The second type is the self-coup -- known in Spanish as an autogolpe -- in which a government that came to power through democratic means gradually erodes a country's democratic institutions to keep itself in power permanently. The Peruvian autogolpe of 1992, in which President Alberto Fujimori dissolved Congress with the help of the military, is a classic example. Venezuela's Hugo Chávez and Russia's Boris Yeltsin have also been accused of instituting slow-motion self-coups. The "deep state" operated by the Pakistani military and security apparatus is arguably a type of perpetual self-coup as well.

Some have termed the recent actions of Egypt's Supreme Council of the Armed Forces (SCAF) an autogolpe, but the label doesn't completely fit because the SCAF was never democratically elected to begin with. Steven A. Cook, an Egypt expert at the Council on Foreign Relations, argues that a better precedent for Egypt may be Turkey's 1997 "post-modern coup," in which the military brought down an Islamist government through behind-the-scenes pressure and leaks to the media rather than through an overt military show of force. "The defining characteristic of a post-modern coup is not putting troops on the streets," Cook said in an interview with Foreign Policy. "Instead, you have the informal institutions of the state and past patterns of civil-military relations at work. It's a more subtle kind of way to get what they want." Indeed, Field Marshal Mohamed Hussein Tantawi, leader of the SCAF, reportedly requested a translated copy of Turkey's 1982 Constitution, which gives the military wide oversight powers, shortly after the fall of President Hosni Mubarak.

Cook argues that "post-modern coups" demonstrate the frailty of a military regime. "The Turkish military is actually pretty weak because it's always had to intervene to keep the political system along the lines that it wants," he says. Cook predicts that because of popular pressure, Egypt's military authorities will have an even more difficult time than their Turkish counterparts in maintaining control over political developments.

Finally, there seems to be an emerging form of hybrid coup, in which the military takes power through use of force but provides at least a fig leaf of legal justification for its actions. The textbook example may be the 2009 Honduran constitutional crisis, which saw the removal of leftist President Manuel Zelaya from power. On the one hand, Zelaya's residence was stormed by the military, which forced him onto a plane out of the country in an echo of Latin American coups of old. On the other hand, the country's Supreme Court had, a day earlier, found him answerable to charges of treason and abuse of authority. Further complicating matters, Zelaya was accused by his opponents of instituting a kind of autogolpe by pushing for a referendum to eliminate presidential term limits.

The Paraguayan Senate's unprecedented move to impeach Lugo over the course of only a few hours without any chance to mount a defense -- termed a "golpeachment" by some -- over the killing of 17 landless peasants in clashes with the police, also falls into the hybrid category. The conservative political establishment that has long opposed the leftist Lugo, who has exhibited some autocratic tendencies, seems to have found a convenient way to push him out. It may not have been technically illegal, but it wasn't particularly democratic either. Brazil and Argentina have withdrawn their ambassadors from the country to protest Lugo's removal.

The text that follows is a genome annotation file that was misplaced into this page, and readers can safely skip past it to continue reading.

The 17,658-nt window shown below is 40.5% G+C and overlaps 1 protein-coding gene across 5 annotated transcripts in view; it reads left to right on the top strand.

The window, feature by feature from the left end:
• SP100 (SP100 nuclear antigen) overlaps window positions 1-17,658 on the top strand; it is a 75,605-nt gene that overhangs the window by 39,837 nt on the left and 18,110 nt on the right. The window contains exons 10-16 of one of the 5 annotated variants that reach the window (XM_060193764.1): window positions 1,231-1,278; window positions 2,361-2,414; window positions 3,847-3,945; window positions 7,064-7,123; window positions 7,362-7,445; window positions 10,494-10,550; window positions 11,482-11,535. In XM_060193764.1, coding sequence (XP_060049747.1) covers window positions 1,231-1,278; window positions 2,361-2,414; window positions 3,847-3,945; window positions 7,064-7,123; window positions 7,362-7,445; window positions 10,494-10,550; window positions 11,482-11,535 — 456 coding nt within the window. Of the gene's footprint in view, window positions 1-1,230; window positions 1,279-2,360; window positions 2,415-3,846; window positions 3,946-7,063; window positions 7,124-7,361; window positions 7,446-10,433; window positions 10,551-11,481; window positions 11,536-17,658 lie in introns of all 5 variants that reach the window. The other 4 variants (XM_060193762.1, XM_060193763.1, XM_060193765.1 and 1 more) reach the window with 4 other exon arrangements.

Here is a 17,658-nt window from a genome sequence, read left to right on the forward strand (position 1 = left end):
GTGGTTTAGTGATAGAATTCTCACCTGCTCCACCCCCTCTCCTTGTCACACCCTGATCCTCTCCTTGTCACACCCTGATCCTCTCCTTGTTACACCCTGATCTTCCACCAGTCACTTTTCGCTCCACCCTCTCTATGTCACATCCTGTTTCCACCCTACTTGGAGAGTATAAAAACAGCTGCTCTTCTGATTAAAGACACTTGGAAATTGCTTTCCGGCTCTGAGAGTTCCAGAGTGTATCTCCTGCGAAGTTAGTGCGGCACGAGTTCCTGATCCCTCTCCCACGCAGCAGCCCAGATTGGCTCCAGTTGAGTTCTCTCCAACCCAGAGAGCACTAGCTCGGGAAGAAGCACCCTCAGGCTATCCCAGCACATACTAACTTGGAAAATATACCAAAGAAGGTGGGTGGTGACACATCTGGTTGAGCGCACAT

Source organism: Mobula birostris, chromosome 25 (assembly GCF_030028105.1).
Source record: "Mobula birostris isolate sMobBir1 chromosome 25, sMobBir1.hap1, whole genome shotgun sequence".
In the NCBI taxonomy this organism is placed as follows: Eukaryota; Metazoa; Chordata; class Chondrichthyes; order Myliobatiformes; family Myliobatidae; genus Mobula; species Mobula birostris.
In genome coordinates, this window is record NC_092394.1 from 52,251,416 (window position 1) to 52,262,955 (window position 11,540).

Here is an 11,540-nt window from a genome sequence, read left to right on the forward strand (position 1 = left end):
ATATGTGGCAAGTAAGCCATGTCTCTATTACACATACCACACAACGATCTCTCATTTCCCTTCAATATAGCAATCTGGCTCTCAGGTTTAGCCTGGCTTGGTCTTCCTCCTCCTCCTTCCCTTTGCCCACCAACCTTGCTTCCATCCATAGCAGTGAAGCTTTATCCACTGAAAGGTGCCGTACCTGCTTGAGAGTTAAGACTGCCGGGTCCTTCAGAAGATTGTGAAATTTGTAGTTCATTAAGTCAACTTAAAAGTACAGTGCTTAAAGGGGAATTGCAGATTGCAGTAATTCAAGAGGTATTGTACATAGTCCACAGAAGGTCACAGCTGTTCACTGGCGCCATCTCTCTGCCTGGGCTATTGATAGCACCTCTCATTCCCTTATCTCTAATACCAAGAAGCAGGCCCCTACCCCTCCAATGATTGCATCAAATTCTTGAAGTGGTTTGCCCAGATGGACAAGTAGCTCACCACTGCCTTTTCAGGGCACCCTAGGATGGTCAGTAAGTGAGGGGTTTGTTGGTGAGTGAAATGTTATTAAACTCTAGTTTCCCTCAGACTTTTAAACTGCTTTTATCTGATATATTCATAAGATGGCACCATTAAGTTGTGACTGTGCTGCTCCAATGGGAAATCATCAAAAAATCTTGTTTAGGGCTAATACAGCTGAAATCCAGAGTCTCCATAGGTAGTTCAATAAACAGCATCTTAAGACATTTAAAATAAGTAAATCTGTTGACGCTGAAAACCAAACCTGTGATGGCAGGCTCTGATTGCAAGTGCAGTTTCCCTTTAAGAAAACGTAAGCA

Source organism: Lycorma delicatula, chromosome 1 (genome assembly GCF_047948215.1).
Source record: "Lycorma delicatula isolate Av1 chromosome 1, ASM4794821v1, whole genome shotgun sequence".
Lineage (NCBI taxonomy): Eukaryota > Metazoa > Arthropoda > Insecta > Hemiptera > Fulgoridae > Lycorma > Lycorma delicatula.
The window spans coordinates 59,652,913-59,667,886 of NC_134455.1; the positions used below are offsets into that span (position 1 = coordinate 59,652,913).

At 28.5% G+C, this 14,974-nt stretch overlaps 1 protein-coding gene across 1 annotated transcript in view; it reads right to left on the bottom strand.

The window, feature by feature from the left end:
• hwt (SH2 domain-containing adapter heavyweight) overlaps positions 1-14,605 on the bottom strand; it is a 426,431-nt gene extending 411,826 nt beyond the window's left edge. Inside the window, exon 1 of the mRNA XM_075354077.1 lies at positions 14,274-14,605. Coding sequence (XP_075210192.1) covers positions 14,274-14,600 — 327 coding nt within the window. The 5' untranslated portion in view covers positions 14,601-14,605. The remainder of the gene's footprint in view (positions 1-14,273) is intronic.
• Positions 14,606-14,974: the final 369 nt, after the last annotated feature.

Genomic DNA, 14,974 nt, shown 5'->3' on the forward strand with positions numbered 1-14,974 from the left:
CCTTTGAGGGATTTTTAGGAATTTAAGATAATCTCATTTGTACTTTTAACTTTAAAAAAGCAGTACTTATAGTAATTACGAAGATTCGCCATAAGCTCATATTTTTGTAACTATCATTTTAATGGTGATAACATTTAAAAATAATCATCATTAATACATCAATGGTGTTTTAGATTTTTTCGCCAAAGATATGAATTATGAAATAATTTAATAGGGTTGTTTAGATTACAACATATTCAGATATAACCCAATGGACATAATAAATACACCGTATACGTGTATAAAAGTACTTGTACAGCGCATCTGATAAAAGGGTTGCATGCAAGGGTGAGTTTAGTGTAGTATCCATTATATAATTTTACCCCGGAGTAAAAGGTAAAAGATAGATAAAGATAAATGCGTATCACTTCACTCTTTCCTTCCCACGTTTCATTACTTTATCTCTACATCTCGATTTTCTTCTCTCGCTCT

Hybrid coups are extremely difficult to judge from the outside. After the ouster of Maldivian President Mohamed Nasheed in February, the United States initially recognized what seemed like a legitimate and lawful transfer of power following months of conflict between the president and his security forces, before it became clear that Nasheed had been forced to relinquish his position at gunpoint. Nasheed was also accused by opponents of undermining democracy by interfering with the country's judiciary. And in the case of Honduras, many conservative commentators in the United States continue to maintain the legitimacy of Zelaya's ouster.

Ulfelder says that in Latin America, the ongoing ideological dispute between leftist governments led by Chávez and his allies and their conservative opponents makes it hard to find objective views on whether a transfer of power is legitimate or not. "The leftist view is that it's democracy versus nefarious elite forces on the right and that these things are coups for sure," he notes. "Those on the right say the real issue is Chavismo as a regional threat comparable to communism and that these are legitimate efforts to reinstate democracy." In other words, whether you see these actions as coups or reinstatements of democracy likely depends on your own political sympathies.

The end of the Cold War has indeed made traditional coups more difficult to carry out -- a welcome development no matter which side of the political spectrum you fall on. But recent events show that anti-democratic leaders have more subtle ways of increasing their power, and their opponents are often willing to stage power grabs of their own in the name of defending democracy. No one's hoping for a return to tanks on the streets, but it is often much harder these days to figure out who the bad guys are.